Optimal drug delivery and reduction of systemic adverse effects have been age-old problems in chemotherapeutics of human cancer. With the advent of the use of water insoluble cancer drugs like paclitaxel and tamoxifen, it has been realised that better formulations are still needed for more specific and controlled delivery of these agents. In a novel approach to form stable nanocolloids of these drugs with high content of the active drug and controllable release rate, using a sonicated Layer-by-Layer (LbL) polyelectrolyte coating technology is suggested. This is development of traditional LbL microencapsulation based on alternate adsorption of oppositely charged components (linear polyelectrolytes, proteins, and nanoparticles). To achieve nanosize cores, aqueous suspensions of poorly soluble drugs are subjected to the powerful ultrasonic treatment. To keep the nanoparticles formed under the sonication from fast re-aggregation, they are stabilised in a solution by sequential addition of polycations and polyanions and by assembling ultra-thin polyelectrolyte shells on them (Figure 1). LbL assembly allows preparation of multilayer shells with thickness of 5 to 50 nm and necessary composition. In this process, a nano-architectural approach for designing shells of different components, including ones serving as diffusion barrier and outermost layers containing targeting agents, was realised.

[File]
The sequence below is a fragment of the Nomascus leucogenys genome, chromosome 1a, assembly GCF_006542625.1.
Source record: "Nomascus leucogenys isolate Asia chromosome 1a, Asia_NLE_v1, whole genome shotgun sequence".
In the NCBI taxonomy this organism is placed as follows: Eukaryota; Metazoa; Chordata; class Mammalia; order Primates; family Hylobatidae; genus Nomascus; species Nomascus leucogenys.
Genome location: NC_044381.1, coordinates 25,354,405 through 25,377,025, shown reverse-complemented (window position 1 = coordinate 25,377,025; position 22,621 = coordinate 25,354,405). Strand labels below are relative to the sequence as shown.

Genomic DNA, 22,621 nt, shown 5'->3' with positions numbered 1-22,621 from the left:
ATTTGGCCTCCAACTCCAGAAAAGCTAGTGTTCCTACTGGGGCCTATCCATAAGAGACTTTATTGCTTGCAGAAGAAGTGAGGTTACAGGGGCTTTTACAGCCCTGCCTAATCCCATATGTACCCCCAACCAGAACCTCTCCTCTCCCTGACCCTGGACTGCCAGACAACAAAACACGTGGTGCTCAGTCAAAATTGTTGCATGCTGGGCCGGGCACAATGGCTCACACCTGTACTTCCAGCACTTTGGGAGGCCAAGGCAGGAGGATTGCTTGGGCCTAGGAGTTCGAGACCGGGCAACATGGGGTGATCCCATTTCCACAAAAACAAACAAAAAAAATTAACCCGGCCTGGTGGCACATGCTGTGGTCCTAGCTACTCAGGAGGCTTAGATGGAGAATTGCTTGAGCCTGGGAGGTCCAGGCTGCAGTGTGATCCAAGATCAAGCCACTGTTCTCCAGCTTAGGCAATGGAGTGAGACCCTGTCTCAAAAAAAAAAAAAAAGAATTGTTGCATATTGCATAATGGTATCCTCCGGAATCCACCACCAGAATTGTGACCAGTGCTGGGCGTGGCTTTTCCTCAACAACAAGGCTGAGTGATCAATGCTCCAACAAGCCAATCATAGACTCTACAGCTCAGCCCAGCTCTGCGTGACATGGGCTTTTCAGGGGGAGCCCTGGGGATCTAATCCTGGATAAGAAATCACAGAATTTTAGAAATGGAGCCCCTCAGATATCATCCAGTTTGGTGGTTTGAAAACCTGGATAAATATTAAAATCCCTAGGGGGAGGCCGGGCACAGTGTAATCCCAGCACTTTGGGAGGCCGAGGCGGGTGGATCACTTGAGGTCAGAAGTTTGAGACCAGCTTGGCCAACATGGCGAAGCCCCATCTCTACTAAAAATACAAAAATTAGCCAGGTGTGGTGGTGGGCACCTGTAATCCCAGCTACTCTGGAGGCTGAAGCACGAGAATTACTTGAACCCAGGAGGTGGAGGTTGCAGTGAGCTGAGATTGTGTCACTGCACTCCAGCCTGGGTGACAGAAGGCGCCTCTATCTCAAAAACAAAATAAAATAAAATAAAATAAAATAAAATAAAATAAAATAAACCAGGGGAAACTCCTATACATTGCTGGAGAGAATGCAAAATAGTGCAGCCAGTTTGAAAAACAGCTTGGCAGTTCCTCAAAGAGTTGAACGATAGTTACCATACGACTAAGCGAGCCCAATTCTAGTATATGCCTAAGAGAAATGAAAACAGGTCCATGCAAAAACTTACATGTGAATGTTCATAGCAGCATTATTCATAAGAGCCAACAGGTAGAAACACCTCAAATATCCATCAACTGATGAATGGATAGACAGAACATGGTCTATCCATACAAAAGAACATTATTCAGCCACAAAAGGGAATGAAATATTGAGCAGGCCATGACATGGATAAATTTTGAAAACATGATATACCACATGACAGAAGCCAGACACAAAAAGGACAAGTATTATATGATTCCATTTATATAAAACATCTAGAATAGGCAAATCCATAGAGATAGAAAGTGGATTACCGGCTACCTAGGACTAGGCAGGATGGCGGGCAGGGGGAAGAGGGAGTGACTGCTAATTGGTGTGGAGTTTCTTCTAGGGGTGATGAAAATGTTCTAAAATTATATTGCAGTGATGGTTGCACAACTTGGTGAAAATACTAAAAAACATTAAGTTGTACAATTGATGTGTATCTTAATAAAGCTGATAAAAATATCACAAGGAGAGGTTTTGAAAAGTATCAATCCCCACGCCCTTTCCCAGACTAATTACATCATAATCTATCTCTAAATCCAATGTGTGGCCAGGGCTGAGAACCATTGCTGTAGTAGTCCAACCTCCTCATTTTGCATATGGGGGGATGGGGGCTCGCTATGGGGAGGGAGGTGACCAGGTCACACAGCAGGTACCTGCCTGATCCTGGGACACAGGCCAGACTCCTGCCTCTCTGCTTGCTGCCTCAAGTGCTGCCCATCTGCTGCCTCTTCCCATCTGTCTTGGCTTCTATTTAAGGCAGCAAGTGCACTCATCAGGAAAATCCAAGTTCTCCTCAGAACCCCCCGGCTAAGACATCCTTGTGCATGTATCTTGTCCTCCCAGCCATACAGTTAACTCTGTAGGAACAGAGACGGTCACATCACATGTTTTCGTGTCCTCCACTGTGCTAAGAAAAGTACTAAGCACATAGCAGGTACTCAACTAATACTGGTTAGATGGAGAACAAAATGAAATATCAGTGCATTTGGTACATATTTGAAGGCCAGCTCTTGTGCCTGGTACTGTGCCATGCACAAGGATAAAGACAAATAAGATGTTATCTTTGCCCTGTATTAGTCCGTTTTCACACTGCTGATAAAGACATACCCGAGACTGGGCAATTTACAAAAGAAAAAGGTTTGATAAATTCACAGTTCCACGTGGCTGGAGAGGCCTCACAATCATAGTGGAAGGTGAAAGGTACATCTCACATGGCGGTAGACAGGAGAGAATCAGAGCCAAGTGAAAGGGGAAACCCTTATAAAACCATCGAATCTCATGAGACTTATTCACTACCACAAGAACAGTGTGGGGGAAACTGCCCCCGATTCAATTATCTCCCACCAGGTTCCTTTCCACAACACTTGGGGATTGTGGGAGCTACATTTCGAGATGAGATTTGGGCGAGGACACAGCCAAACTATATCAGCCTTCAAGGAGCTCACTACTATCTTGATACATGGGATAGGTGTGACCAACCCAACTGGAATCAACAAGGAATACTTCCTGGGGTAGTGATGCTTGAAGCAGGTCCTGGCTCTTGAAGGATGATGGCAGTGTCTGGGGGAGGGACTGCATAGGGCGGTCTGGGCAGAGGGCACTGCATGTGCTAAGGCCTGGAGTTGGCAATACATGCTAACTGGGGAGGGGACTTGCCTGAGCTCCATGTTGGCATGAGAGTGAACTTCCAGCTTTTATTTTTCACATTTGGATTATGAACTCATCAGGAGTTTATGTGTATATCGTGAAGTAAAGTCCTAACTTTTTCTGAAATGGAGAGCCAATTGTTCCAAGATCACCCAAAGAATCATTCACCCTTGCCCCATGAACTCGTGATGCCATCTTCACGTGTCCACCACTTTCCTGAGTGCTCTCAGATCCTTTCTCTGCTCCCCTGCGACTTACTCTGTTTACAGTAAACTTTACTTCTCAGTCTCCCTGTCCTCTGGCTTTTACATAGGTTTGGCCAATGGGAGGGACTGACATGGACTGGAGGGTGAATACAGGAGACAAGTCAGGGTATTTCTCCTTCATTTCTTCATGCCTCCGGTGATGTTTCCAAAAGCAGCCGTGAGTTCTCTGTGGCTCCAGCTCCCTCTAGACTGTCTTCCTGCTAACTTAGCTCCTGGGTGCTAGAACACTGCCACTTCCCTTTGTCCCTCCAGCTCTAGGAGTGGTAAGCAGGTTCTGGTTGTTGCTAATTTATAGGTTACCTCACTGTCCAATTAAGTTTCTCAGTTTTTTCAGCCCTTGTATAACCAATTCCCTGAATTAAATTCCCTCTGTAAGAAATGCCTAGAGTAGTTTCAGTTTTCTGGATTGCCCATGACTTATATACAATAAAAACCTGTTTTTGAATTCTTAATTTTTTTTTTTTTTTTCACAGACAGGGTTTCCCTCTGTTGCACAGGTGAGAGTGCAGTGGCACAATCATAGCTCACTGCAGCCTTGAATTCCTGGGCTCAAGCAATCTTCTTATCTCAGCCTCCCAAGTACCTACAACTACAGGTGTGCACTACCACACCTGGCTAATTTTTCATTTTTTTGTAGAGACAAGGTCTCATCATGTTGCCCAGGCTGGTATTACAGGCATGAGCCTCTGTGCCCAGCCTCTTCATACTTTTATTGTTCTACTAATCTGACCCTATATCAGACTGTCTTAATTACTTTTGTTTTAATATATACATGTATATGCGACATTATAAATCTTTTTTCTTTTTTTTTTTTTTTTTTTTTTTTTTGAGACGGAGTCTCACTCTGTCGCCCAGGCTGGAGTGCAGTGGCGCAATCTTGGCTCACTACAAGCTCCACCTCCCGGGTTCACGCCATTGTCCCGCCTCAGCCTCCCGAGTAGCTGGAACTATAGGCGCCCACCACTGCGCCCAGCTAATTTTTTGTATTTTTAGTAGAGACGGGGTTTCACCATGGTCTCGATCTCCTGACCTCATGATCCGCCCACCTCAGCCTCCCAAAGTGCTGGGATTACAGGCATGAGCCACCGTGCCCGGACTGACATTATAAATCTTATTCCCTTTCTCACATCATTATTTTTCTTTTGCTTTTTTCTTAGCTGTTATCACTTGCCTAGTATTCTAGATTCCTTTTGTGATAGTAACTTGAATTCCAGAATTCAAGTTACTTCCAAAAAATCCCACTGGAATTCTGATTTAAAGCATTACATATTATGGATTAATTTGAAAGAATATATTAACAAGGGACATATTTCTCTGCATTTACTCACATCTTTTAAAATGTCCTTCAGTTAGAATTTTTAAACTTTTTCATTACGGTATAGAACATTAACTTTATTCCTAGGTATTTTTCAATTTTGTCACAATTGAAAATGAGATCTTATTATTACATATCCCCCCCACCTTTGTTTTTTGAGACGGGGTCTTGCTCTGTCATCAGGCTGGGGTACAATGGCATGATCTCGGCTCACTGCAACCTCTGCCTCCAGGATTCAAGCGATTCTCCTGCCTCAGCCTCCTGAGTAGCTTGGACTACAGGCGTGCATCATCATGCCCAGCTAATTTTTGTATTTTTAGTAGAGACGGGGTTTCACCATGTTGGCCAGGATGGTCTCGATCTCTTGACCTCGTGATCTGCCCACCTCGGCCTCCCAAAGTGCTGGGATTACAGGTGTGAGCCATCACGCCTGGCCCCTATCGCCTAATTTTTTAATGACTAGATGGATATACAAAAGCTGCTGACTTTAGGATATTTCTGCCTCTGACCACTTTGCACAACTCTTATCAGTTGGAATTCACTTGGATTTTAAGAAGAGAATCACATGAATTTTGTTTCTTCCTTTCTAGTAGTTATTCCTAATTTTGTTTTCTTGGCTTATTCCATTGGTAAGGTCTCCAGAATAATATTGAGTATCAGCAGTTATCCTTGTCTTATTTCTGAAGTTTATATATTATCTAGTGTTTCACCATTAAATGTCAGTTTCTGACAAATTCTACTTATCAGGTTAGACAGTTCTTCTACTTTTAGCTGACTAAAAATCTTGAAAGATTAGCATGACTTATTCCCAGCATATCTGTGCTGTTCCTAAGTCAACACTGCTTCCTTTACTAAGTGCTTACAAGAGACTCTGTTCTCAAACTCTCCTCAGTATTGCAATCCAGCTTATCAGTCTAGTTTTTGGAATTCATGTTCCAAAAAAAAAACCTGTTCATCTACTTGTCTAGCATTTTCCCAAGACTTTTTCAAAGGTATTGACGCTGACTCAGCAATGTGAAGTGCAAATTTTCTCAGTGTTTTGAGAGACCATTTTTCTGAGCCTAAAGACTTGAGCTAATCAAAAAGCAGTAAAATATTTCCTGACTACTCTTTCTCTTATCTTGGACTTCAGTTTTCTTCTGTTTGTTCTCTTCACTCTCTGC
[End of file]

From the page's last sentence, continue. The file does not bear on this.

The procedure using synthetic polyelectrolyte was first established and then was transferred to biocompatible polymers such as cationic (polylysine, protamine sulphate) and anionic (dextran sulfate, and bovine serum albumin). After depositing the first polycation layer on the surface of a drug nanoparticle, an oppositely charged polyanion is added. This results in the formation of a stable inter-polyelectrolyte complex shell around each drug nanoparticle. By varying the charge density of each polymer or the number of coating cycles, particles with a different surface charge and different composition can be prepared. The use of a polymer containing reactive groups (such as amino groups) for the last "outer" surface layer allows for the attachment of specific ligands and other moieties of interest to drug nanoparticles. This article presents a proprietary method (Nemucore Medical Innovations Inc., Boston) of sonicated LbL assembly for the preparation of stable nanocolloids of paclitaxel and tamoxifen with very high drug content.